6 heroes who emerged from the Boston Marathon tragedy

Chris Gayomali
The WeekApril 16, 2013
Carlos Arredondo, along with medical responders helped get a severely injured man away from the blasts.

Against the backdrop of a sickening attack, we saw many examples of humanity at its best

In an unspeakable act of violence in Boston on Monday, two bombs detonated near the finish line of the world's premiere marathon. The terrifying blasts left at least three people dead and many others severely wounded. But out of the the smoke, shrapnel, and bloodstained concrete emerged countless stories of ordinary people braving a faceless danger to help the wounded and needy. Here are a few of them:

1. Carlos Arredondo, peace activist
Perhaps you've already seen the gruesome photograph of man in a wheelchair being rushed away from the scene as bloody shreds of exposed flesh and bone dangle from where his right leg should be. At his side is a long-haired, bearded man in a cowboy hat holding a tourniquet around the victim's leg. This Good Samaritan is Carlos Arredondo, a 52-year-old peace activist who sprang into action to help the injured. "I kept talking to him," Arredondo told the Press Herald. "Stay with me, stay with me." The Guardian reports that Arredondo's own history is "dramatic and harrowing."

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He was reportedly waiting at the finish to greet a runner who was competing in the race in memory of his son, Alexander Arredondo, a lance corporal in the U.S. Marines who was killed by a sniper in 2004 in Iraq. Carlos Arredondo, a self-employed handyman, reacted to the news by attempting to set fire to himself inside a van, suffering severe burns. He subsequently became a peace campaigner, in part in remembrance of his son. […]

"As long as there are Marines fighting and dying in Iraq, I'm going to share my mourning with the American people," he told the paper. [Guardian]

2. Joe Andruzzi, retired NFL lineman
The former offensive lineman, who played for three New England Patriots Super Bowl championship teams, was near the finish line waiting for his wife when explosions ripped through the crowd. Then this happened:

Former Patriots/Browns G Joe Andruzzi carries woman to safety during Monday's explosions (via MassLive.com) twitter.com/SportsCenter/s…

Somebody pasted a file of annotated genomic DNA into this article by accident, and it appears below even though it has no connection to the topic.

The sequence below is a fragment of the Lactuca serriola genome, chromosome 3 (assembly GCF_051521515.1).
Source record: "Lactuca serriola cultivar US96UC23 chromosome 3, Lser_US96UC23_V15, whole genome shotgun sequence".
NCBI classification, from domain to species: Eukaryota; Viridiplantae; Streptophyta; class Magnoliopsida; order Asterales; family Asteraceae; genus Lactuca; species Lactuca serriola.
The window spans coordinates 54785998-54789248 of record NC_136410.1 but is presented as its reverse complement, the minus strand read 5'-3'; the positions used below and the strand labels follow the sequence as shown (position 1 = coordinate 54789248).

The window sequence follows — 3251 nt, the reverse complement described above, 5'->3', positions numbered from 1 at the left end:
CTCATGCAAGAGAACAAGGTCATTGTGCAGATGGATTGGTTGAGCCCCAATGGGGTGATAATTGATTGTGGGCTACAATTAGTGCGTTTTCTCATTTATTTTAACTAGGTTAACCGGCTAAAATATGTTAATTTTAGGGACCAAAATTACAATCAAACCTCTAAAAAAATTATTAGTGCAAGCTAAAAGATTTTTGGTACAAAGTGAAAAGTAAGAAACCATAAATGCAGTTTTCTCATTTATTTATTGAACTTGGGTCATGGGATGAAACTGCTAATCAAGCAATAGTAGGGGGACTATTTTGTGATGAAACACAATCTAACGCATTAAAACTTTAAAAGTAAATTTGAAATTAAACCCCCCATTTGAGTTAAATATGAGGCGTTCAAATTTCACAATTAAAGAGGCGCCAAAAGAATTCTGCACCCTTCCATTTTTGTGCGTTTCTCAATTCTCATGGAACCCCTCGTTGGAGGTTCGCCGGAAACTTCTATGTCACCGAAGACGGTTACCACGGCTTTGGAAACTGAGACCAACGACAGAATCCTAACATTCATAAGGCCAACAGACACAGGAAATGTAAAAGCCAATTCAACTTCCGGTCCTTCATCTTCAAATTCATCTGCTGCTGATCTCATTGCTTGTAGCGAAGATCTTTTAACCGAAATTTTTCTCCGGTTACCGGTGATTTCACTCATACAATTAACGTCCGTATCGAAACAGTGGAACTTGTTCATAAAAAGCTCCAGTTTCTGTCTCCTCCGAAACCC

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— SportsCenter (@SportsCenter) April 16, 2013

Andruzzi — whose three brothers were all New York City firemen who responded to the September 11 attacks — was soon inundated with requests for interviews; he demurred. "I appreciate the interest in hearing our perspective on today's horrific events," Andruzzi said in a statement soon after the photo went viral, "[but] the spotlight should remain firmly on the countless individuals — first responders, medics, EMTs, runners who crossed the finish line and kept on running straight to give blood, and the countless civilians who did whatever they could to save lives. They were the true heroes."

3. Vernon Loeb, editor at The Washington Post, and 4. John Eligon, reporter at The New York Times
Both journalists ran this year's race, and had already crossed the finish line — Loeb, 20 minutes before the explosions, and Eligon, more than an hour prior. When the bombs exploded, both men immediately let their journalistic instincts take over, with Loeb interviewing racers and subsequently writing a full story for The Post, while Eligon reported from amidst the chaos for The Times.

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5. Whoever created this spreadsheet
The Telegraph reports of a Google Document that quickly spread online. It contained the contact information of dozens of local Bostonians opening their homes to stranded runners in need of transport, a meal, or even a place to spend the night. "We have a couch to offer and two beautiful Chihuahuas to love you," wrote one woman. "My apartment is open to anyone in need." 

6. The runners themselves
This tweet from NBC News speaks for itself:  

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Reports of Marathon Runners that crossed finish line and continued to run to Mass General Hospital to give blood to victims #PrayforBoston

— NBC Sports Network (@NBCSN) April 15, 2013

Or, take this terrifying footage of the first blast. As you can see, rather than running away from the point of impact, participants instead acted on a basic human instinct, and darted straight toward the danger in a bid to help others. 

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